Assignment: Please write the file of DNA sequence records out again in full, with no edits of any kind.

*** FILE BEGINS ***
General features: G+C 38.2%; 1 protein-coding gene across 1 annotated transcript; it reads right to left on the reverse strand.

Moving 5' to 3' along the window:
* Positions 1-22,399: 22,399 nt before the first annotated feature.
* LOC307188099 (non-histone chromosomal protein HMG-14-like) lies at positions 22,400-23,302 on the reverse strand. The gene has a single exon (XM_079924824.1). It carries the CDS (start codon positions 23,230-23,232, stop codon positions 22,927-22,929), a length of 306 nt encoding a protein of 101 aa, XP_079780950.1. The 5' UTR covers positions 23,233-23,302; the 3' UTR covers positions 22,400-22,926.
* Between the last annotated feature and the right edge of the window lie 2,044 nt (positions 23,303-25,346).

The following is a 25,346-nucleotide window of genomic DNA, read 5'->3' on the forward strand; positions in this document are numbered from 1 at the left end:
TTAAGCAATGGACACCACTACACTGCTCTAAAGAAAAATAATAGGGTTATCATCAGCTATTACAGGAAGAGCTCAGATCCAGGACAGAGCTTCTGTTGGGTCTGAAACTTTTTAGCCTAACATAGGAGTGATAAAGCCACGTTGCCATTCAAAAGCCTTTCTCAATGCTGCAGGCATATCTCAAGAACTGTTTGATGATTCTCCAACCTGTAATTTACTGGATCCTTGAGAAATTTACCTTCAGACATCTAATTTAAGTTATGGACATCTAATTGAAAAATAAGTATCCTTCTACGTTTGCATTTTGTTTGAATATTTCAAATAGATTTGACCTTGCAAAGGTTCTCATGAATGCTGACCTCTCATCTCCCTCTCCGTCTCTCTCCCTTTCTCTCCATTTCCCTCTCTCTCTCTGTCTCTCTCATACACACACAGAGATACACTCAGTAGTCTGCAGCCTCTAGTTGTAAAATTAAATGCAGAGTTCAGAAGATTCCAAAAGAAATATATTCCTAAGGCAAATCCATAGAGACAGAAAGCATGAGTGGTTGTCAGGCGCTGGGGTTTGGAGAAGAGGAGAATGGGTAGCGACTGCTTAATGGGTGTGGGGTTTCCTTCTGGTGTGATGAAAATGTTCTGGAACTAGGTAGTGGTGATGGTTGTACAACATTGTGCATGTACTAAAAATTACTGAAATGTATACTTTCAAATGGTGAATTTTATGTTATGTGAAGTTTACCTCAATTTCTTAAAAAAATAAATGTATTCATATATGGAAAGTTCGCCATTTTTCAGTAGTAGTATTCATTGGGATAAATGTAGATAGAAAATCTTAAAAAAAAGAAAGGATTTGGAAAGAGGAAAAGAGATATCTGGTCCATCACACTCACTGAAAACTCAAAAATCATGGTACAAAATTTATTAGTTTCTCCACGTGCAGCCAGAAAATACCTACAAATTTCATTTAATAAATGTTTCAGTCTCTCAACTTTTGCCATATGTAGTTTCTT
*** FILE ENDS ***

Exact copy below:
General features: G+C 38.2%; 1 protein-coding gene across 1 annotated transcript; it reads right to left on the reverse strand.

Moving 5' to 3' along the window:
* Positions 1-22,399: 22,399 nt before the first annotated feature.
* LOC307188099 (non-histone chromosomal protein HMG-14-like) lies at positions 22,400-23,302 on the reverse strand. The gene has a single exon (XM_079924824.1). It carries the CDS (start codon positions 23,230-23,232, stop codon positions 22,927-22,929), a length of 306 nt encoding a protein of 101 aa, XP_079780950.1. The 5' UTR covers positions 23,233-23,302; the 3' UTR covers positions 22,400-22,926.
* Between the last annotated feature and the right edge of the window lie 2,044 nt (positions 23,303-25,346).

The following is a 25,346-nucleotide window of genomic DNA, read 5'->3' on the forward strand; positions in this document are numbered from 1 at the left end:
TTAAGCAATGGACACCACTACACTGCTCTAAAGAAAAATAATAGGGTTATCATCAGCTATTACAGGAAGAGCTCAGATCCAGGACAGAGCTTCTGTTGGGTCTGAAACTTTTTAGCCTAACATAGGAGTGATAAAGCCACGTTGCCATTCAAAAGCCTTTCTCAATGCTGCAGGCATATCTCAAGAACTGTTTGATGATTCTCCAACCTGTAATTTACTGGATCCTTGAGAAATTTACCTTCAGACATCTAATTTAAGTTATGGACATCTAATTGAAAAATAAGTATCCTTCTACGTTTGCATTTTGTTTGAATATTTCAAATAGATTTGACCTTGCAAAGGTTCTCATGAATGCTGACCTCTCATCTCCCTCTCCGTCTCTCTCCCTTTCTCTCCATTTCCCTCTCTCTCTCTGTCTCTCTCATACACACACAGAGATACACTCAGTAGTCTGCAGCCTCTAGTTGTAAAATTAAATGCAGAGTTCAGAAGATTCCAAAAGAAATATATTCCTAAGGCAAATCCATAGAGACAGAAAGCATGAGTGGTTGTCAGGCGCTGGGGTTTGGAGAAGAGGAGAATGGGTAGCGACTGCTTAATGGGTGTGGGGTTTCCTTCTGGTGTGATGAAAATGTTCTGGAACTAGGTAGTGGTGATGGTTGTACAACATTGTGCATGTACTAAAAATTACTGAAATGTATACTTTCAAATGGTGAATTTTATGTTATGTGAAGTTTACCTCAATTTCTTAAAAAAATAAATGTATTCATATATGGAAAGTTCGCCATTTTTCAGTAGTAGTATTCATTGGGATAAATGTAGATAGAAAATCTTAAAAAAAAGAAAGGATTTGGAAAGAGGAAAAGAGATATCTGGTCCATCACACTCACTGAAAACTCAAAAATCATGGTACAAAATTTATTAGTTTCTCCACGTGCAGCCAGAAAATACCTACAAATTTCATTTAATAAATGTTTCAGTCTCTCAACTTTTGCCATATGTAGTTTCTT